Target disk subsystem
In this section we are going to test the target computer’s performance to create a 1 GB file on local storage using the linux dd command. The dd command will create this 1GB file and time the creation process for us. Just be aware that this is a data distructive test. The contents of your local storage device will be erased during the test. Don’t perform this storage bandwidth test on a disk where you can not afford to lose the data.
The hardest step in the process is finding the local storage device name, removing all partitions on the disk, and then creating a new partition for our testing.
First lets find the name of your local storage disk. We will use the lsblk command to locate the linux device name. In the figure below you see the linux device name is sda for a sata attached disk, It has 2 partitions sda1 sda2# lsblk NAME MAJ:MIN RM SIZE RO TYPE MOUNTPOINT sda 8:0 0 238.5G 0 disk ├─sda1 8:1 0 512M 0 part /boot/efi └─sda2 8:2 0 238G 0 part / sr0 11:0 1 1024M 0 rom
Below is an example of an NVMe disk. In this case the device name is nume0n1 and the partition numbers are p1 p2 p3 p4.# lsblk NAME MAT:MIN RM SIZE RO TYPE MOUNTPOINT nume0n1 259:0 0 4776 0 disk |-nume0n1p1 259:1 0 100M 0 part |-nume0n1p2 259:2 0 16M 0 part |-nume0n1p3 259:3 0 476.3G 0 part |-nume0n1p4 259:4 0 508M 0 part
For the rest of this section we will assume you have a NVMe drive so we will use that naming convention. So we know the NVMe device name is nume0n1. Lets use the fdisk utility to remove all of the existing partitions on the disk. Don’t forget I mentioned this is a data destructive test.fdisk /dev/nume0n1
Use the d command to remove all of the existing partitions on the disk. Then use the w command to write the blank partition table to disk. You can confirm the partitions are gone with the p command. Now finally create a new partition using the n then p primary, 1 first partition and then pick the defaults for the remainder. Now use the w write command to write the partitions to disk and the q command to quit fdisk. Finally ensure the OS is in sync with the disk by keying in sync twice at the FOS Linux command prompt.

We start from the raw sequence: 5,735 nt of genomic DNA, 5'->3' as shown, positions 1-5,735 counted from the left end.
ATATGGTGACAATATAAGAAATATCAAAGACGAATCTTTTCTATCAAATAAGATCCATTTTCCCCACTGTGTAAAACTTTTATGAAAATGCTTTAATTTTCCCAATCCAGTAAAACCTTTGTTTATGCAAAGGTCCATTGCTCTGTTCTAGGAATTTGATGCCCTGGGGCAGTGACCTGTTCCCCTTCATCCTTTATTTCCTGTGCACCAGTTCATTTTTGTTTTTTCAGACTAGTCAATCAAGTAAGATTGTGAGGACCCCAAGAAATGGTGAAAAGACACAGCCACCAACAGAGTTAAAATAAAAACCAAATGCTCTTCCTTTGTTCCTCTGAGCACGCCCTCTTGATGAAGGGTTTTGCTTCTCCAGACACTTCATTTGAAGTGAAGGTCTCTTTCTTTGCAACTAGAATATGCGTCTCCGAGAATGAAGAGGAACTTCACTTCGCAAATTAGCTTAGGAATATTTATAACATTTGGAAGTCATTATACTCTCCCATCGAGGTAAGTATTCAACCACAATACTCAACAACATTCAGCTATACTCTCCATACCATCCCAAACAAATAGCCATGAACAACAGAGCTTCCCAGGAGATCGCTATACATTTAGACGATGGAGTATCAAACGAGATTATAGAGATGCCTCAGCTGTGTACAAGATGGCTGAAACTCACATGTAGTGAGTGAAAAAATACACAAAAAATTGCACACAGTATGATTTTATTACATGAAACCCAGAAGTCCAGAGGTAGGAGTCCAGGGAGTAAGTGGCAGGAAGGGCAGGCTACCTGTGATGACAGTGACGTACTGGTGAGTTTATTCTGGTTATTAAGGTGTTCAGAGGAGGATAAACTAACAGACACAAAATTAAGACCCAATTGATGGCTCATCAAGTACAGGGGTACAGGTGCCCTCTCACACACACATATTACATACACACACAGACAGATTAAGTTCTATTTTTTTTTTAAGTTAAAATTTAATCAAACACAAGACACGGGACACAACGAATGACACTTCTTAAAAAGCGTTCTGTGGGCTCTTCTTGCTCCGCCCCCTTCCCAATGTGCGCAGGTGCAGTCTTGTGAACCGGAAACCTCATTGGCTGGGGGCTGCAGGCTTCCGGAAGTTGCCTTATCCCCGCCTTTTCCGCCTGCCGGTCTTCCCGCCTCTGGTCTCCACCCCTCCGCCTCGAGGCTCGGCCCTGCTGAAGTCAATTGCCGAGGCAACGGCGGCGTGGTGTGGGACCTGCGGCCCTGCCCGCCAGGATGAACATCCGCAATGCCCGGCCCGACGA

You can confirm your changes my once again using the lsblk command.# lsblk NAME MAT:MIN RM SIZE RO TYPE MOUNTPOINT nume0n1 259:0 0 4776 0 disk |-nume0n1p1 259:1 0 477.6G 0 part
Now that we have our test partition we need to format it. Lets format this nvme first partition using this command.mkfs -t ext4 /dev/nvme0n1p1
The output of this command should look similar to this# mkfs -t ext4 /dev/nvme0n1p1 nke2fs 1.45.6 (20-Mar-2020) Discarding device blocks: done Creating filesysten with 124866880 4k blocks and 31219712 inodes Filesysten UUID: 5652bad-814c-4a2d-811a-fd5fb50a6dc4 Superblock backups stored on blocks: 32768, 98304, 163840, 229376, 294912, 819200, 884736, 1605632, 2654208, 4096000, 7962624, 11239424, 20480000, 23887872, 71663616, 78675968, 102400000 Allocating group tables: done Writing inode tables: done Creating journal (262144 blocks): done Writing superblocks and filesystem accounting information: done
Hang on we are almost done with the setup. The next step is to create a directory mount point and to connect the nvme partition to the directory mount point.mkdir /ntfs mount -t ext4 /dev/nvme0n1p1 /ntfs
Issue the following command to confirm the partition is mounted.df -h Filesystem Size Used Avail Use% Mounted on /dev/root 248M 97M 139M 42% / /dev/nvme0n1p1 477G 26G 452G 6% /ntfs
The line we are looking for is this one. It shows that the device /dev/nvme0n1p1 is connected to the /ntfs path./dev/nvme0n1p1 477G 26G 452G 6% /ntfs
Finally we’ve made it to the benchmarking point. Now we will use the dd command to create a 1GB file on the local disk.dd if=/dev/zero of=/ntfs/test1.img bs=1G count=1 oflag=direct 1+0 records in 1+0 records out 1073741824 bytes (1.1 GB, 1.0GiB) copied, 0.546232 s, 2.0 GB/s
In this case the dd command created the 1GB file in about a 1/2 second at a rate of 2.0 GB/s. This results is withing the expected range.
I can give you a few numbers off the top of my head that are reasonable results.
SATA HDD (spinning disk) 40-90MB/s
SATA SSD 350-520MB/s
If your results are within the above ranges for the selected storage device this part of the test was successful.